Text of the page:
Bove’s Caters to Customers, Nostalgia

By  | May 9, 2018
Bove’s president Mark Bove is pictured in the sauce company’s manufacturing plant in Milton last Friday, May 4. The former restaurant owner is now operating a special event dining hall at the plant. (Courtney Lamdin | Milton Independent)

When people walk into Bove’s manufacturing plant in Milton, they may not expect to see company president Mark Bove sitting in the next room.

But that exact scenario plays out all the time, Bove said.

“I’m always here,” he said. “Always here.”

Bove is the third generation to run the iconic sauce line, bred from the famous Bove’s Italian restaurant in Burlington that closed in December 2015. He’s since opened a 14,640-square foot manufacturing facility in Milton’s Catamount Industrial Park, and last summer, received Act 250 approval for a 60-seat special event dining hall.

The company has only just started operating the hall, and Bove is quick to clarify it isn’t the restaurant reincarnated. It’s open for special occasions for parties of 25 or more. But that doesn’t stop people from calling up when they see a bunch of cars parked outside.

“The phone will ring and [people will] say, ‘Hey, are you guys serving tonight?’” he said. “If our regulars heard we had this up here, they’d be calling me more to get their Bove’s fix.”

They can, however, stop in to see how their favorite sauces are made. A giant window gives visitors a direct view into the plant where the company makes its famous marinara, meatballs and more.

Ken Bora, a Bove’s employee since 1982, makes lasagnas for a catered party at the Milton manufacturing plant on Friday, May 4. (Courtney Lamdin | Milton Independent)

They can see the dining hall, furnished with original Bove’s booths, a black-and-white tiled wall that harkens to the restaurant’s art deco exterior and the neon glowing sign that beckoned to countless college kids looking for a hot meal on a dime.

On the far wall is Grandma Victoria Bove’s wooden spoon, mounted to a frame. Bove’s grandfather, Louis, carved it with his pocketknife, and after years of sauce making, it’s stained orange and oily to the touch.

And sometimes, they just see Bove. Last Friday afternoon, a man came in and called into the echoing dining room, “Can you buy lasagna here?” Then, realizing who he was asking, said, “I think I’ve talked to you on Facebook before.”

Indeed, Bove often interacts with fans using his personal profile on the Bove’s business page. It’s part of his promise to himself to not “be this pretentious president of a company that’s too good to talk to anybody.

“I hate that,” he added.

Customers, including last Friday’s lasagna shopper, often ask if he misses the restaurant. He answers them honestly: He doesn’t.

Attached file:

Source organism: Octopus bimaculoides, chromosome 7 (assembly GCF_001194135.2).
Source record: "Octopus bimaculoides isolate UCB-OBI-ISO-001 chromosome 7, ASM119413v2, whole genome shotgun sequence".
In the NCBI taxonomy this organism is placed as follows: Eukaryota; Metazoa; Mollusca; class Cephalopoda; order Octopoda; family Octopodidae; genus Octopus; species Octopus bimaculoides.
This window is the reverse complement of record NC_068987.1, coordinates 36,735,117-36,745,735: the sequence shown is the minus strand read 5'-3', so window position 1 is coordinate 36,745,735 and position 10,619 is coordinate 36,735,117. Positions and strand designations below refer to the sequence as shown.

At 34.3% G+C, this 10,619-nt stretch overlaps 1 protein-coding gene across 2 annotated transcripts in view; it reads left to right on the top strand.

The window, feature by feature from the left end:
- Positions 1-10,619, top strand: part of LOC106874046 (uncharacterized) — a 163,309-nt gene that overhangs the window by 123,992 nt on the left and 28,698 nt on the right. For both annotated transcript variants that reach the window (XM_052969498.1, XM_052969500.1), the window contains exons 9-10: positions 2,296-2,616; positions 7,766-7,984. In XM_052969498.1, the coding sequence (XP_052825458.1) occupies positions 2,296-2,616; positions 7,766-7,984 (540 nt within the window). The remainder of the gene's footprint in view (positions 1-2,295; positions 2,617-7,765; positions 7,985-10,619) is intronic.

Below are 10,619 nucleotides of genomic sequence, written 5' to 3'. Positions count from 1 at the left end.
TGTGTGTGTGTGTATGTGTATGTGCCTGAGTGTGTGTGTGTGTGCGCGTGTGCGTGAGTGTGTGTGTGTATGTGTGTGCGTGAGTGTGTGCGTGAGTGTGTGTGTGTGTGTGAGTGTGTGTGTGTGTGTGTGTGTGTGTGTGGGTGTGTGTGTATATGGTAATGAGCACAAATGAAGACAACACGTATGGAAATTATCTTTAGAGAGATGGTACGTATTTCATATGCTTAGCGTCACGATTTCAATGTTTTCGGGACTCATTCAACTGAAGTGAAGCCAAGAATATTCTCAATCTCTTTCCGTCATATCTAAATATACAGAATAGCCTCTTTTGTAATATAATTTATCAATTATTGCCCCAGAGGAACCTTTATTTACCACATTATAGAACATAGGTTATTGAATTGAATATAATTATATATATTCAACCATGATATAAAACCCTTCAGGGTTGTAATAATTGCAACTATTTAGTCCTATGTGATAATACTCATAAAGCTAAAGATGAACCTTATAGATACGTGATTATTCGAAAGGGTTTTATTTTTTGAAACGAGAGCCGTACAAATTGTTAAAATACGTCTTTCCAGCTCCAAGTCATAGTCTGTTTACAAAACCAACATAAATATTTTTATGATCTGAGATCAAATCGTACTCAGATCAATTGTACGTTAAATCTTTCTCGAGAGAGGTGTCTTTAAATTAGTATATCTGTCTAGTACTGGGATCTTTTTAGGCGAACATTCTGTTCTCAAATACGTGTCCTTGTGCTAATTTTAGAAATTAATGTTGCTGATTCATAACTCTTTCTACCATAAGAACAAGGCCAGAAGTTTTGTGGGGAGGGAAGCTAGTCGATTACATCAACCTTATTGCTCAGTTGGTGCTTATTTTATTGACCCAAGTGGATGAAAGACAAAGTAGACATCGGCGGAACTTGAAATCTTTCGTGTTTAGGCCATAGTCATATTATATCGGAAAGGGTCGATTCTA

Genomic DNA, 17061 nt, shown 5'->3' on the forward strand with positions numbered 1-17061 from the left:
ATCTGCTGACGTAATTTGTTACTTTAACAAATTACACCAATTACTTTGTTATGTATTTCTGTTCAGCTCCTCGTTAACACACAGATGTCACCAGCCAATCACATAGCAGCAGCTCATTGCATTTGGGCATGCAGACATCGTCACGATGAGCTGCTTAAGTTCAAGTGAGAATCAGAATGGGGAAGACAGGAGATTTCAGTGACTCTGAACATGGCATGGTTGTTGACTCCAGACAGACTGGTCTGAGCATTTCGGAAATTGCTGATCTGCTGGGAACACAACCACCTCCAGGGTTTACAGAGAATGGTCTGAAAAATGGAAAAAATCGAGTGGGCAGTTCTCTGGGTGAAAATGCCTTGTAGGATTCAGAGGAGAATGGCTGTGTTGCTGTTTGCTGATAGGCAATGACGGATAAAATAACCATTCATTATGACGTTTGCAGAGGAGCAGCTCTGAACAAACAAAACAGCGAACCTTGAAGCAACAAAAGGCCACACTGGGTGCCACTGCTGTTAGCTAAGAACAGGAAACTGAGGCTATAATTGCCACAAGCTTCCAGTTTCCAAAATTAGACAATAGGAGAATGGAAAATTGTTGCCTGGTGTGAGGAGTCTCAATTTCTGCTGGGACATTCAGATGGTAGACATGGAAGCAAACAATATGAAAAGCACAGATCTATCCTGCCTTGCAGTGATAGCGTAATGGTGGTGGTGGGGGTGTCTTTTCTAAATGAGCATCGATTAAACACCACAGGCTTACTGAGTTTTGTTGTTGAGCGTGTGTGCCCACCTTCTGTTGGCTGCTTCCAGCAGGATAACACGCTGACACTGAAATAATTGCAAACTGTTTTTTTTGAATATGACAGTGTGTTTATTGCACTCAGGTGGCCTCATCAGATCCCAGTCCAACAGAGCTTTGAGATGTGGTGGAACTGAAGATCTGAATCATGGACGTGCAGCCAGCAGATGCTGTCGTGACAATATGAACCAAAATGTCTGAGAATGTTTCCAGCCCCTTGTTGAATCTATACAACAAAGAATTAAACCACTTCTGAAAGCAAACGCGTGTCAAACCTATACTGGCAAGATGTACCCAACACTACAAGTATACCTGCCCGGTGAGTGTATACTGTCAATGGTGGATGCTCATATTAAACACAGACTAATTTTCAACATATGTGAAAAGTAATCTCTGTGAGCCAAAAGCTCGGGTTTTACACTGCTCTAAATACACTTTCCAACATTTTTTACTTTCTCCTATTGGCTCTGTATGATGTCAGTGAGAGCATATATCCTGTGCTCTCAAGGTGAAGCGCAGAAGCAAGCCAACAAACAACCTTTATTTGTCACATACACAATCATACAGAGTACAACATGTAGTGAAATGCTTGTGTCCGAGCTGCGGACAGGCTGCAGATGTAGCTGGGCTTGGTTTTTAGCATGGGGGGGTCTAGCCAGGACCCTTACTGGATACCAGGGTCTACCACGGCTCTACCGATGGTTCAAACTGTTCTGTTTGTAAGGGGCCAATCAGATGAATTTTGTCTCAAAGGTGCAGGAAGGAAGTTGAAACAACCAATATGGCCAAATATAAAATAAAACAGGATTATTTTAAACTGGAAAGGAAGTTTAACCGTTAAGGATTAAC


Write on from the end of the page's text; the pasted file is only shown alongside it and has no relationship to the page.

After 34 years of split shifts – waking up early, heading to work, eating lunch, going home to nap, showering and going back to work – Bove is comfortable working a single shift and making it home in time for dinner with his 4-year-old daughter.

The plant produces Bove’s six pasta sauces four days a week. It’s also a co-packing facility for other companies, making barbecue sauce on off-days.

Bove is quick to credit the company’s success to his father, Dick, who worked in the family business for 64 years, starting when he was just 13. The new facility pays homage to the Bove family history, namely with a memorial wall decorated with portraits of Bove matriarchs and patriarchs.

The display pays tribute to old and new, a dichotomy Bove treasures and preserves.

“Memories with food are just so sacred,” he said. “That’s something I wanted to nurture and cradle up here in Milton.”

The special event space blends old and new, including the restaurant’s original booths and a new bar. (Courtney Lamdin | Milton Independent)

Though the facility has been operational for two years, Bove still hasn’t hosted a grand opening “sauce-a-palooza.” He’s waiting for a Boston-based company to finish a documentary that centers on the café’s last day.

A preview is finished, though, and Bove pulled up a chair and asked his staffer to hit play. Clips of Bove’s devotees flash on the screen as a voice-over from Bove’s brother, Rick, explains just how much the little café on Pearl Street meant to them.

This summer, the restaurant building will be torn down. The brothers have plans to build and lease out a 76-unit hotel there, and it will feature the café’s chandelier, wall sconces and giant mural of Venice inside.

As the video played, Bove excused himself and went outside, where a dump truck driver waited for his direction on where to place two large rocks. One will sit at the entrance, and the other will display a placard in memory of Bove’s father.

The video ended and restarted as Ken Bora, a Bove’s cook since 1982, put finishing touches on giant pans of lasagna for a catered party the next day.

Outside, in his signature blue dress shirt, Bove had rolled up his sleeves and grabbed a shovel, siting the rock just so.

“I want it to be perfect,” he said.

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